From the illustrated social history book…
“Blantyre – Glasgow Road, The Real Story” by Paul Veverka (c) 2016 – 2018.
Coats House & Bake-house
Sometime between 1832 and 1859, a 2-storey house was constructed westwards and adjacent to the changing house (later Stonefield Tavern). L-shaped on plan, it was distinctive in its appearance from other early buildings at this location for the stonework was whitewashed and with no pavement outside it, painting would have been something required often due to the mire and dirt on the 19th Century Glasgow Road.
Of slightly lower height than the Stonefield Tavern, it was tied to the adjacent building and had a small shop to the west. To the rear was a yard with a well, fenced off from the surrounding expansive fields of Stonefield to the south.
Between 1862 and 1864 John Coats acquired the building and it is known his brother Thomas and sister Elizabeth Coats lived in this house along with him. The siblings, who grew up on Blantyreferme would be involved with the early formation of Stonefield Tavern as a proper public house and living at this location next door would have been ideal. Dixon’s Rows would then be built behind the property, further back to the south.
Coat’s House was occupied by John Coats in 1881 and that year he was only sharing with Archibald Boreland, a cattle dealer utilising a nearby field belonging to Coats. Boreland would live and work there for around 3 decades building a large, wooden cattle shed to the rear of the house. He was initially a carter and rented the house for £15 per year. The shed was there in 1910 but demolished by the 1920’s.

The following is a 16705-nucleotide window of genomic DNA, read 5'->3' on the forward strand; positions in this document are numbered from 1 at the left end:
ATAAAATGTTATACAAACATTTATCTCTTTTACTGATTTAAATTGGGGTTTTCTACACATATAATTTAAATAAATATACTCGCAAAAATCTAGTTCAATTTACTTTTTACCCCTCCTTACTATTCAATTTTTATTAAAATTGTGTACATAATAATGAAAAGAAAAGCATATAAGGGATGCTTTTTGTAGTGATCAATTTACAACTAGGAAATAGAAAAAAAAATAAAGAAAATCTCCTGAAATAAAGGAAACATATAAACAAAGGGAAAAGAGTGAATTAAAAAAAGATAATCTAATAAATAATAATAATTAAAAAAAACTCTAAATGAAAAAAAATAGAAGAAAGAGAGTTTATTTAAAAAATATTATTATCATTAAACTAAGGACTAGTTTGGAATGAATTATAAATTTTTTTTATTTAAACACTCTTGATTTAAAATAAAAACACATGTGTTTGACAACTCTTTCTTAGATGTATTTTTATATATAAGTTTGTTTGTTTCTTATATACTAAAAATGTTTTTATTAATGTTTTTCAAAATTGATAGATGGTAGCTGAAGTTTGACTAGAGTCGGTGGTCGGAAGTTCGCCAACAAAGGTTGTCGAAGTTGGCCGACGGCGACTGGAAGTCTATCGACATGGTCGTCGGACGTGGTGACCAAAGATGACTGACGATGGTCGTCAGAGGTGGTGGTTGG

In the 1870’s Coat’s shop was situated at Glasgow Road, directly opposite the track and junction that was to become Station Road.
Adjacent to his house, the shop that decade was occupied by Mr. M.C Young and used as a grocers. However, on 17th February 1882, John Coats advertised in the Glasgow Herald for a new tenant for the shop. This was responded to by the newly established Stonefield Independent Co-operative Society in 1884, who wished to run their first bake-house.
By 1885, a kiln for the Co-op bake-house was situated in the rear yard and the shop, formed a frontage for selling the Co-op bakery products to passers-by, one of the very first Co-op shops in Blantyre. This arrangement would continue only for a few years for the Co-op expanded rapidly and soon had a bakery and bake-house on their own land with no requirement to rent or use these premises.
Owner, John Coats died aged 57 on 28th September 1890 his affairs in a poor state. This little shop, would however, continue as a bake-house for others although the shop and bake-house was reduced in size to make way for the building of the large, tall Co-op premises further west. The little shop was left a ruin by the 1910’s when Mrs. Jessie Rae took ownership of all of the former Coat’s buildings, including the adjacent Tavern.
Prior to WW1, this created a property gap on Glasgow Road between Coats whitewashed house and the Co-op’s 3 storey dedicated taller building to the west. The gap was a prime spot for billboards being erected, offering good advertising space and is seen in the following excellent photo.
Coats whitewashed House was completely demolished in the late 1920’s, along with the ruinous shop, which had existing for 7 or 8 decades. The entire site between the Stonefield Tavern and the Co-op Building was cleared and leveled by 1936, perhaps as a general tidy up of the area upon the building of Priory Street nearby. This site would not be built upon again until the 1950’s when the Co-op expanded by building their popular ‘Emporium’.